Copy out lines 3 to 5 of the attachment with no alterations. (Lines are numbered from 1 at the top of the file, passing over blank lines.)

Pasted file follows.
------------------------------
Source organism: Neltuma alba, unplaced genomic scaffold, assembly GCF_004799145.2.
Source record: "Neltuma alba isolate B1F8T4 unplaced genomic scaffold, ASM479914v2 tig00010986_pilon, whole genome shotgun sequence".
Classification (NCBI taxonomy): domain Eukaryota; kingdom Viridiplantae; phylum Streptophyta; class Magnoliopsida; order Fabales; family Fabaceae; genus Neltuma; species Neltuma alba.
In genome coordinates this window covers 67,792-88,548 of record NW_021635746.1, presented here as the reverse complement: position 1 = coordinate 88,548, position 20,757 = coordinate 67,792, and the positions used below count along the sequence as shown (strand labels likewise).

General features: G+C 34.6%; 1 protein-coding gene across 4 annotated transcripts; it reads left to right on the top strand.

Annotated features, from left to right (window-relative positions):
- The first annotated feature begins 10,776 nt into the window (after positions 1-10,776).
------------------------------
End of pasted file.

Classification (NCBI taxonomy): domain Eukaryota; kingdom Viridiplantae; phylum Streptophyta; class Magnoliopsida; order Fabales; family Fabaceae; genus Neltuma; species Neltuma alba.
In genome coordinates this window covers 67,792-88,548 of record NW_021635746.1, presented here as the reverse complement: position 1 = coordinate 88,548, position 20,757 = coordinate 67,792, and the positions used below count along the sequence as shown (strand labels likewise).

General features: G+C 34.6%; 1 protein-coding gene across 4 annotated transcripts; it reads left to right on the top strand.